365      \e<lf>      pass the PCRE_NEWLINE_LF option to \fBpcre_exec()\fP
366                   or \fBpcre_dfa_exec()\fP
367    .\" JOIN
368      \e<crlf>    pass the PCRE_NEWLINE_CRLF option to \fBpcre_exec()\fP
369                   or \fBpcre_dfa_exec()\fP
370    .\" JOIN
371      \e<any>     pass the PCRE_NEWLINE_ANY option to \fBpcre_exec()\fP
372                   or \fBpcre_dfa_exec()\fP
373    .sp
374    The escapes that specify line ending sequences are literal strings, exactly as
375    shown. No more than one newline setting should be present in any data line.
376    .P
377    A backslash followed by anything else just escapes the anything else. If
378    the very last character is a backslash, it is ignored. This gives a way of
379    passing an empty line as data, since a real empty line terminates the data
380    input.
381    .P
382    If \eM is present, \fBpcretest\fP calls \fBpcre_exec()\fP several times, with
383    different values in the \fImatch_limit\fP and \fImatch_limit_recursion\fP
384    fields of the \fBpcre_extra\fP data structure, until it finds the minimum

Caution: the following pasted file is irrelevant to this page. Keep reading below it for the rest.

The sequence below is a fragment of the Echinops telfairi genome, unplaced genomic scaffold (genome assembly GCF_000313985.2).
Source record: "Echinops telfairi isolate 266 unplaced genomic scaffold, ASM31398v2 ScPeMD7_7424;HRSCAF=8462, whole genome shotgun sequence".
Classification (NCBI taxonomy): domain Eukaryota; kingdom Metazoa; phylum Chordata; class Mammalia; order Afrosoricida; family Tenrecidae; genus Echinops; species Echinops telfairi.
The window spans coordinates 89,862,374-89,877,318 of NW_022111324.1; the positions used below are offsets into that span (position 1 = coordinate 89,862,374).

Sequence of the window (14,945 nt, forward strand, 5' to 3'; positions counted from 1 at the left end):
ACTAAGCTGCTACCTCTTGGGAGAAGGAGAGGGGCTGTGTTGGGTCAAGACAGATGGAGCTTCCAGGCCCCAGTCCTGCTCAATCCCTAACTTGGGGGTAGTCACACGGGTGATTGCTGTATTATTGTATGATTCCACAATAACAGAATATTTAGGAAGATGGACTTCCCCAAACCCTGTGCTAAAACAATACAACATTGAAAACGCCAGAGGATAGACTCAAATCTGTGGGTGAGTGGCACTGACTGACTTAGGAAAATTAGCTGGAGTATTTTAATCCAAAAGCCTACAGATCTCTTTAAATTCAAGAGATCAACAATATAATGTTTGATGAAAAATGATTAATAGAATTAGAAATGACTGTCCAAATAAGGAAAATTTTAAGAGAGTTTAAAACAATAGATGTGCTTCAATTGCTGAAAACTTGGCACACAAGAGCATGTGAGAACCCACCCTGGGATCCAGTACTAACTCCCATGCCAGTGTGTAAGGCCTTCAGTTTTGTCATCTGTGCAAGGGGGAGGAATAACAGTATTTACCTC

385    numbers for each parameter that allow \fBpcre_exec()\fP to complete. The
386    \fImatch_limit\fP number is a measure of the amount of backtracking that takes
387    place, and checking it out can be instructive. For most simple matches, the
388    number is quite small, but for patterns with very large numbers of matching
389    possibilities, it can become large very quickly with increasing length of
390    subject string. The \fImatch_limit_recursion\fP number is a measure of how much
391    stack (or, if PCRE is compiled with NO_RECURSE, how much heap) memory is needed
392    to complete the match attempt.
393    .P
394    When \eO is used, the value specified may be higher or lower than the size set
395    by the \fB-O\fP command line option (or defaulted to 45); \eO applies only to
396    the call of \fBpcre_exec()\fP for the line in which it appears.
397    .P
398    If the \fB/P\fP modifier was present on the pattern, causing the POSIX wrapper
399    API to be used, the only option-setting sequences that have any effect are \eB
400    and \eZ, causing REG_NOTBOL and REG_NOTEOL, respectively, to be passed to
401    \fBregexec()\fP.
402    .P
403    The use of \ex{hh...} to represent UTF-8 characters is not dependent on the use
404    of the \fB/8\fP modifier on the pattern. It is recognized always. There may be
405  any number of hexadecimal digits inside the braces. The result is from one to  any number of hexadecimal digits inside the braces. The result is from one to
406  six bytes, encoded according to the UTF-8 rules.  six bytes, encoded according to the UTF-8 rules.